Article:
@CreativeLinks: I personally think a professional response would have been dealing with the customer directly, or writing to the Consumerist themselves to resolve any problems.

      Also, I find the letter itself very unprofessional. It is full of grammatical errors that didn’t attempt to explain many of the matters Cory complained about.

      • mmmsoap says:

        @NYGal81: While I appreciate that the company responded at all, the initial response (word for word) came in the form of a comment to the OP’s (Cory’s) article, where there is little we can do to verify the information they give, or that they are who they say they are. This is not professional behavior, it seems more like whining.

        (I assume that Chris has since verified that the moving company is the one who made the comment, since it got it’s own article.)

        That being said, it sounds like there are definitely two sides to the story. Frequently OP’s think they’re cool as cucumbers, when a more impartial observer would characterize their behavior as “flipping their sh*t”. On the other hand, the moving company’s comment doesn’t really address many of the complaints initially reported by the OP, including non-official (and thus non-insured) employees being hired, damage to his car, and being (over)charged for packing materials. If the OP was totally off base, I’d expect a thorough response to each item, not just an explanation about the difference between “days” and “business days”.

  11. sleze69 says:

    What about the car damage?

  12. JustThatGuy3 says:

    “Within contracts Cori and Ali signed and were well aware of, we had 7-14 BUSINESS days to deliver the furniture,”

    It would be great if they could post an (appropriately redacted) contract showing that they did sign off on this provision.

    It certainly seems at least _possible_ that the real story here is the Cori was, in essence, trying to blackmail the company into giving him more money. If so, Consumerist should pull the original story from the site entirely, to ensure that it doesn’t end up as a Google hit for the company.

  13. PinkBox says:

    @PinkBox: Ack! I’m wrong – he asked for $800. I wonder if that quote included car damages?

    • PinkBox says:

      @SkokieGuy: That is the same way I’m looking at the story. There are too many questions left unanswered, and in my own opinion, the company’s response really isn’t addressing these issues.

  14. SkokieGuy says:

    Based on the original post, Cory claimed:

    The company raised the fee by 50% on the day of the move;
    Cory was charged for special packing supplies that weren’t provided;
    two of the movers were guys hired that morning off the street;
    the agent who worked with the couple to set up the move stopped returning calls, then went on vacation;
    the van was late to Chapel Hill by 5 days;
    the van’s driver smashed into Cory’s car and damaged it;
    the items arrived badly packed and damaged.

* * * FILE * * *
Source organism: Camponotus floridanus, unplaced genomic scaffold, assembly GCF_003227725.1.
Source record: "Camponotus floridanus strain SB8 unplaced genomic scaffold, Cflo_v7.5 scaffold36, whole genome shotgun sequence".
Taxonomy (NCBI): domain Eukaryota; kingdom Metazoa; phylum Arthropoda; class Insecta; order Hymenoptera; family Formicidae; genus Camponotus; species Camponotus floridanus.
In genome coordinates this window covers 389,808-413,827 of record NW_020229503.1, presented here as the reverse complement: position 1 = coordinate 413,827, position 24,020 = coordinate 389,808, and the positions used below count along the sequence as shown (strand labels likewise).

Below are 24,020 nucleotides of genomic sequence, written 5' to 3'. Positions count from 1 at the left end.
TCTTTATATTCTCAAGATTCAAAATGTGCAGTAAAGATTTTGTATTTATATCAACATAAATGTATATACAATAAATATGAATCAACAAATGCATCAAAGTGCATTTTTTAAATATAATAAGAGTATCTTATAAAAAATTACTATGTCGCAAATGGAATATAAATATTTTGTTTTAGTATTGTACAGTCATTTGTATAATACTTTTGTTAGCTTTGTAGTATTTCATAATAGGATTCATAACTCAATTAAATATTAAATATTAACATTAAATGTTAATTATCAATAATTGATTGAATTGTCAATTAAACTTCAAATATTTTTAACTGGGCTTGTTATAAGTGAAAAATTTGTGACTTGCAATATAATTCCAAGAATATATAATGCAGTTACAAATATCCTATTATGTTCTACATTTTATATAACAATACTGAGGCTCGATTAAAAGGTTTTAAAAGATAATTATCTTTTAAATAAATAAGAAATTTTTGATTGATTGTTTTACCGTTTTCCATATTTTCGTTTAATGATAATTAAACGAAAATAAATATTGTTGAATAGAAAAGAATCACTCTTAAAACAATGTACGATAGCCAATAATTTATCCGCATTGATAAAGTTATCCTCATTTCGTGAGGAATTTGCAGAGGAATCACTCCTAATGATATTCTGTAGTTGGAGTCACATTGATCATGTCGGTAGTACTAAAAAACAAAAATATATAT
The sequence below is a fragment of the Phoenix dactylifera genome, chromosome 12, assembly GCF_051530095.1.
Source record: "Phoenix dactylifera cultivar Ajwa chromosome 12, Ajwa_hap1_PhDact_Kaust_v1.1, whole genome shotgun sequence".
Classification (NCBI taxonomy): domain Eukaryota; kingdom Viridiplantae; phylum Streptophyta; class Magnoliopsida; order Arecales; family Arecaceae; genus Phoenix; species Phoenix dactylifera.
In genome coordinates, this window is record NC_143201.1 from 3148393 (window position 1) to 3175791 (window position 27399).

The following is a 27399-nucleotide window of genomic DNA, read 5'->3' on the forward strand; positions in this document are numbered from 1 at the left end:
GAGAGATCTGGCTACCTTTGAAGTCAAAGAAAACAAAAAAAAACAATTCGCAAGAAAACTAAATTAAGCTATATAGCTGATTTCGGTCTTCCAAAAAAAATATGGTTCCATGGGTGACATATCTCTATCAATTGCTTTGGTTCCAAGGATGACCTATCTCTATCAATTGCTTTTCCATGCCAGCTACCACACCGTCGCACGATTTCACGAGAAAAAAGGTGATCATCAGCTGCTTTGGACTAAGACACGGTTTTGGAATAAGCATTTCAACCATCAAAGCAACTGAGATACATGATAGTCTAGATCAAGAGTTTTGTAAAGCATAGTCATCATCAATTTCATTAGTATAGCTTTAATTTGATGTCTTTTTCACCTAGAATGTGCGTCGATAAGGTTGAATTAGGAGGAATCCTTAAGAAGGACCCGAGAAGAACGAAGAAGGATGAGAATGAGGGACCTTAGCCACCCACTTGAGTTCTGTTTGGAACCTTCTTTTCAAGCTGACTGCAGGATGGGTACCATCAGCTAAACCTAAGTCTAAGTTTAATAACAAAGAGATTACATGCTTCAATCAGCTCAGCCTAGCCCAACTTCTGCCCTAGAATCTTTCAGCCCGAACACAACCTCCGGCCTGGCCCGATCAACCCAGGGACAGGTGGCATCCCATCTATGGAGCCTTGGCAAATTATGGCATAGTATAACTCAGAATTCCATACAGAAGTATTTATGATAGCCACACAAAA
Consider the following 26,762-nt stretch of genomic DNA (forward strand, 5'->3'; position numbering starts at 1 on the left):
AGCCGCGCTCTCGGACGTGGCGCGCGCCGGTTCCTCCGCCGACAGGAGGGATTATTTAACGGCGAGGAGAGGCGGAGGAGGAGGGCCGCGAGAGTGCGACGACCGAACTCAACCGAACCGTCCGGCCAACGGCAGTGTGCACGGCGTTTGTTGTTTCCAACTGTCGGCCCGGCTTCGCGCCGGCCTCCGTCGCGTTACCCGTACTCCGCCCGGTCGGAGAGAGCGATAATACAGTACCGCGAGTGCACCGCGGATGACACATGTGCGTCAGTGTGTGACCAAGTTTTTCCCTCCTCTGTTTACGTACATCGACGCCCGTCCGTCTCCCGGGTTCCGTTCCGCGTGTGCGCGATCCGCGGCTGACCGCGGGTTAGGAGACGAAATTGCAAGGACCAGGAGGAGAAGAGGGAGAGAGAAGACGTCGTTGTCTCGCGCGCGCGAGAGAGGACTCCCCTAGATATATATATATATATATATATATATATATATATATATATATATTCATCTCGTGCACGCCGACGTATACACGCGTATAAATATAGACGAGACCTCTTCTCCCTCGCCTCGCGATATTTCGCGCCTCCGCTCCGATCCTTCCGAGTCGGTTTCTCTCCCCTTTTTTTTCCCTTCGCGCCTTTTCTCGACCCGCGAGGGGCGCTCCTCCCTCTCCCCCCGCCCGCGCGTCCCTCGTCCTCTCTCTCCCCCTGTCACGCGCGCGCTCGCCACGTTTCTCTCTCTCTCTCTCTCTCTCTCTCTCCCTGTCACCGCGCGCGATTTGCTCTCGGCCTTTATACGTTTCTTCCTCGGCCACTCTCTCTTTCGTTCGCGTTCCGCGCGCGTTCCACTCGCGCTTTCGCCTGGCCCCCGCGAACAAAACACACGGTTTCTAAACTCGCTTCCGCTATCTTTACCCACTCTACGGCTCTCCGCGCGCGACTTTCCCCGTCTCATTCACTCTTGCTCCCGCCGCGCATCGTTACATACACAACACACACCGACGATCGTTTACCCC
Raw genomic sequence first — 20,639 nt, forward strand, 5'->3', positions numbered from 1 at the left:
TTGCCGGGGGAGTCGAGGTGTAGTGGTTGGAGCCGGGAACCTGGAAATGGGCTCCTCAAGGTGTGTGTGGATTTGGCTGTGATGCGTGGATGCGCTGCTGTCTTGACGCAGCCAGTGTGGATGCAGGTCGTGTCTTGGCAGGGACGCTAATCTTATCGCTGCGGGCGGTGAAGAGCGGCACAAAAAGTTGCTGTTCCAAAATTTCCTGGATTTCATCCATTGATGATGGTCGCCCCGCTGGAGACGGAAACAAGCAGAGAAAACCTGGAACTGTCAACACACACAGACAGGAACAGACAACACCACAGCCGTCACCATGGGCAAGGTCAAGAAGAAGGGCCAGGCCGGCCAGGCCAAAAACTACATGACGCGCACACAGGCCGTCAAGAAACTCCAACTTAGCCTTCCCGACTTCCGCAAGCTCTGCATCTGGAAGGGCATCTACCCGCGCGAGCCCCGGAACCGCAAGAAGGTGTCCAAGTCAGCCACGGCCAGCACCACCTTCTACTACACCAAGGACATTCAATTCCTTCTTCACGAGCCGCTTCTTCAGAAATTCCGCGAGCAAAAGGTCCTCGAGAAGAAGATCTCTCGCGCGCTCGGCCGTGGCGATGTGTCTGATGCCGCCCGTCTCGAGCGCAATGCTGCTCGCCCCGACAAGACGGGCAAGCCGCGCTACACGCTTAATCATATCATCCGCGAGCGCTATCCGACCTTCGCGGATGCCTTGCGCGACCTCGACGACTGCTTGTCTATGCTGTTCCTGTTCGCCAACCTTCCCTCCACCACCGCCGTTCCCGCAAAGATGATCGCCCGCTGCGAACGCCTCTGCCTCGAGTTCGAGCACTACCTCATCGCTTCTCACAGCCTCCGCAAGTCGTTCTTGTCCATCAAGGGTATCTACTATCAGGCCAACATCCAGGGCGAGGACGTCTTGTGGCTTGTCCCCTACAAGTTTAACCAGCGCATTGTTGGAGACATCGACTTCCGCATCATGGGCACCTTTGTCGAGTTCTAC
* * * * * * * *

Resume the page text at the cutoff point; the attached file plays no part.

These items weren’t addressed in the moving company’s response. The indication of his claim for $800.00 seems rather low if the moving quote doubled, his car was damaged, etc.

    Something is not adding up and we are not hearing the full story.

    • Shadowman615 says:

      @SkokieGuy: I just looked back on the initial complaint and was wondering the same thing. Why didn’t this moving company respond to any of these complaints?

  15. PinkBox says:

    Is anyone else having issues with their replies? Two of mine have shown up in the wrong place, and I was careful with the second one to try and make sure I didn’t make a mistake.

  16. revmatty says:

    @PinkBox: I’m using FF3 and if I click on a thread I simply get a plain page with the text ‘True’ in the upper left corner (yes, I know this is the return of an eval function but I’m trying to make this plain for non-technical people to understand as well). There is something wrong with the comment threading feature.

  17. cwicseolfor says:

    I’m hardly an unbiassed subject — I know Cory (not Cori — the least they can do is remember how to write his name) personally from college. But to respond to the comments that attack his character as using the website to unfairly gain profit — that’s about as far from the truth as possible. I asked him to write his experience on Consumerist (though he might have mulled the idea around in his head before my mention) because this is the best place to get a lot of eyes to look at the issue. Cory isn’t the type to try and blackmail a company by threatening their image to the online community. But he’s not the type to ignore such blatant ignorances of anything resembling “quality”.

  18. grouse says:

    This doesn’t say anything about the car they damaged, among many other things. Frankly, I think it is a whitewash.

  19. KerriNiger says:

    I have to agree with this comment. It’s OK to hire people off the street to haul packed boxes, but not to pack the boxes.